A while back I posted a discussion on LinkedIn asking for comments on what readers regarded as being the most challenging industrial effluent for treatment using an MBR. It was largely ignored (a common enough, and entirely justifiable, happenstance).
The MBR Blog
It can be boring to hold forth about the bountiful merits of a fellow academic in glowing terms but I find myself waxing lyrical on the paper-writing machine that is Dr Fangang Meng of Sun Yat Sen University.
There can be few things more confounding in MBR operation and maintenance than the development of filamentous bacteria in the biotank. These are 'string-like' micro-organisms, with different species apparently prevailing under different conditions.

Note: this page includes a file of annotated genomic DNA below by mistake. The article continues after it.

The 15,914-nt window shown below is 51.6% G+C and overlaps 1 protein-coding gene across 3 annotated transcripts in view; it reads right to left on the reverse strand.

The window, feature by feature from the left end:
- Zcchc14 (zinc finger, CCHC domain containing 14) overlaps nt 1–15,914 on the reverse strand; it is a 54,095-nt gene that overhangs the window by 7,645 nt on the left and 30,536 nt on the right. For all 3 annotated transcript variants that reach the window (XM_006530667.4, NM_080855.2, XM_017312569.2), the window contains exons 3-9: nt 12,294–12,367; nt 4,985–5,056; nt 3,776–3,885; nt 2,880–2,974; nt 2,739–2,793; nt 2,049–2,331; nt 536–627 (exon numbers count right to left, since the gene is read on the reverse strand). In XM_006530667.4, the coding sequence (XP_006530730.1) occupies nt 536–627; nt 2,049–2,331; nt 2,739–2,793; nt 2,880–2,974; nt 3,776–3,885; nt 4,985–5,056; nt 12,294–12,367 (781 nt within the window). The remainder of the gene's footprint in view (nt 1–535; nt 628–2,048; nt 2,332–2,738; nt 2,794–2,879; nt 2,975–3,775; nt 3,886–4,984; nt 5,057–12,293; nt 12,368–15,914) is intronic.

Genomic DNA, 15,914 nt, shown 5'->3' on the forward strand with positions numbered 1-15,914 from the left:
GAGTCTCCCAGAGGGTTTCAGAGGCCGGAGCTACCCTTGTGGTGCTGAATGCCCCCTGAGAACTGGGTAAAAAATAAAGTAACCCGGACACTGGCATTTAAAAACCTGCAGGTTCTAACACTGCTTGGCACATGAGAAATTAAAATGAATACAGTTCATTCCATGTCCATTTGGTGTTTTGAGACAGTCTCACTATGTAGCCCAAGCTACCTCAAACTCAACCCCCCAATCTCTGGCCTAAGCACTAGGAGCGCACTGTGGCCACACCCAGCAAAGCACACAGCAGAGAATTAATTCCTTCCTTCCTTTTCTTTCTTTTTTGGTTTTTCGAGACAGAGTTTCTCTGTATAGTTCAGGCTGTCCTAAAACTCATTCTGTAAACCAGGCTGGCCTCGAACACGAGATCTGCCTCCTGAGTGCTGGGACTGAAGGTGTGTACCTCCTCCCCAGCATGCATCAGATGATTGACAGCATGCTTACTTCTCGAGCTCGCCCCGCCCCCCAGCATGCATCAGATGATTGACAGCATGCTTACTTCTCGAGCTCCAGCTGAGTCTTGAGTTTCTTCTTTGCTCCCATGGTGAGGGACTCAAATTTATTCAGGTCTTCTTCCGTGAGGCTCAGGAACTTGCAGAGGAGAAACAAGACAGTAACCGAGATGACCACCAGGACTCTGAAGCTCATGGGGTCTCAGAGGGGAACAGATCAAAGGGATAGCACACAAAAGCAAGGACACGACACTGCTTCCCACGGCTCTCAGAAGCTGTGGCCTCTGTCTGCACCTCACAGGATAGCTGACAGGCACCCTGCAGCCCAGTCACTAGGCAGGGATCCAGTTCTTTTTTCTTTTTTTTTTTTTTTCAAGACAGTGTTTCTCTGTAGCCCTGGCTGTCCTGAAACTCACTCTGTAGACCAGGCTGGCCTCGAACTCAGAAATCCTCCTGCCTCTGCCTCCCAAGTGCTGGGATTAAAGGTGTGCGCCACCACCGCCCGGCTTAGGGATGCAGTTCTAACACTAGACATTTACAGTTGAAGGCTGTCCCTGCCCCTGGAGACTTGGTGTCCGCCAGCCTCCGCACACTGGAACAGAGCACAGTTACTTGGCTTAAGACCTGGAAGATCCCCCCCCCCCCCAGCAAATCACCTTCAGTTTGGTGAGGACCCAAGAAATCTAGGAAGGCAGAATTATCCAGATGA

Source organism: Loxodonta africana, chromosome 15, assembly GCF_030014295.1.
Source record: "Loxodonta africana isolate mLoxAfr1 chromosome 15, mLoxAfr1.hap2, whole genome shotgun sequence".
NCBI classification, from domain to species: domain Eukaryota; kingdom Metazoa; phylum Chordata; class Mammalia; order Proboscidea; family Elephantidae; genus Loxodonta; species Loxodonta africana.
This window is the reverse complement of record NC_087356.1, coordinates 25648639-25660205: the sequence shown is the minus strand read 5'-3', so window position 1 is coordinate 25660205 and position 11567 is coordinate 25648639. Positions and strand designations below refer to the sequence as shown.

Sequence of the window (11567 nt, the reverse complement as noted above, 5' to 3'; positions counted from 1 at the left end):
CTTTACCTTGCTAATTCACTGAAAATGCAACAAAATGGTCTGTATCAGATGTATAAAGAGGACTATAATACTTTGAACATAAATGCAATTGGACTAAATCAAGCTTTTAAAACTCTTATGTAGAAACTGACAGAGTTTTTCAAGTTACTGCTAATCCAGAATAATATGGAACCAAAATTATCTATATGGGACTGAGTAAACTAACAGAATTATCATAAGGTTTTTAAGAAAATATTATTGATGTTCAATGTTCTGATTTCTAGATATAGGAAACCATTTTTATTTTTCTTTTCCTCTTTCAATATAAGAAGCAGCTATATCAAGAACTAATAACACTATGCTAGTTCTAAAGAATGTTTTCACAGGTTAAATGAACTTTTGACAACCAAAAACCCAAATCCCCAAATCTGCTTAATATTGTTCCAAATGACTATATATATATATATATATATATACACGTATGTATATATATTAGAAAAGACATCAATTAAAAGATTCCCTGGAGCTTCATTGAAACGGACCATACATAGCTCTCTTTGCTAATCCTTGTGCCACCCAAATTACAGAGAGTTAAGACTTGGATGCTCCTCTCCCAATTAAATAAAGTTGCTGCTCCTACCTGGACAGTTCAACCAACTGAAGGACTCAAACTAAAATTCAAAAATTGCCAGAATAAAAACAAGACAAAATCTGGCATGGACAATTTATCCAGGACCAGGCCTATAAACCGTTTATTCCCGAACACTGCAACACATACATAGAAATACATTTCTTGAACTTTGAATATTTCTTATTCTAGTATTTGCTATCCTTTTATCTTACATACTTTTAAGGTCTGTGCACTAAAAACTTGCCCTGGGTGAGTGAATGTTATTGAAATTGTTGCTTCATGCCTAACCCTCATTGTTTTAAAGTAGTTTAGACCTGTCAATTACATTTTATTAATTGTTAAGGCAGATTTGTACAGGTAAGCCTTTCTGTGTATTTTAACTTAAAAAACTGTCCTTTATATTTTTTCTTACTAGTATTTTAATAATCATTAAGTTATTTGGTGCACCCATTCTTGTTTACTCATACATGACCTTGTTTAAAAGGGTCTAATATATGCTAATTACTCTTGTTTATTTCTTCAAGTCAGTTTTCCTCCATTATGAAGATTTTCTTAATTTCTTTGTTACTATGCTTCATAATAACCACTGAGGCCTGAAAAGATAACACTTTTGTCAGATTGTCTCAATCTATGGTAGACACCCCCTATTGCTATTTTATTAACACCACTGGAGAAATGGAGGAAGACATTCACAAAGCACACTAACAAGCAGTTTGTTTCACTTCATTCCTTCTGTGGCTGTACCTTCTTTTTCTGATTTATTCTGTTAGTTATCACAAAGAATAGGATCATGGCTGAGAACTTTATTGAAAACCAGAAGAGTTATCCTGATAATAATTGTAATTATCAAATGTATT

Despite the benefits offered by MBR technology with respect to the amazingly high water quality produced, it’s hard to get away from the not-unwarranted perception that they are too expensive to buy, use too much energy, and present a whole host of operational problems.
While the academic profession continues to find increasingly expensive analytical instrumentation and more protracted procedures for fractionating and identifying foulants in municipal MBRs, it’s left to practitioners to come up with methods for tackling fouling.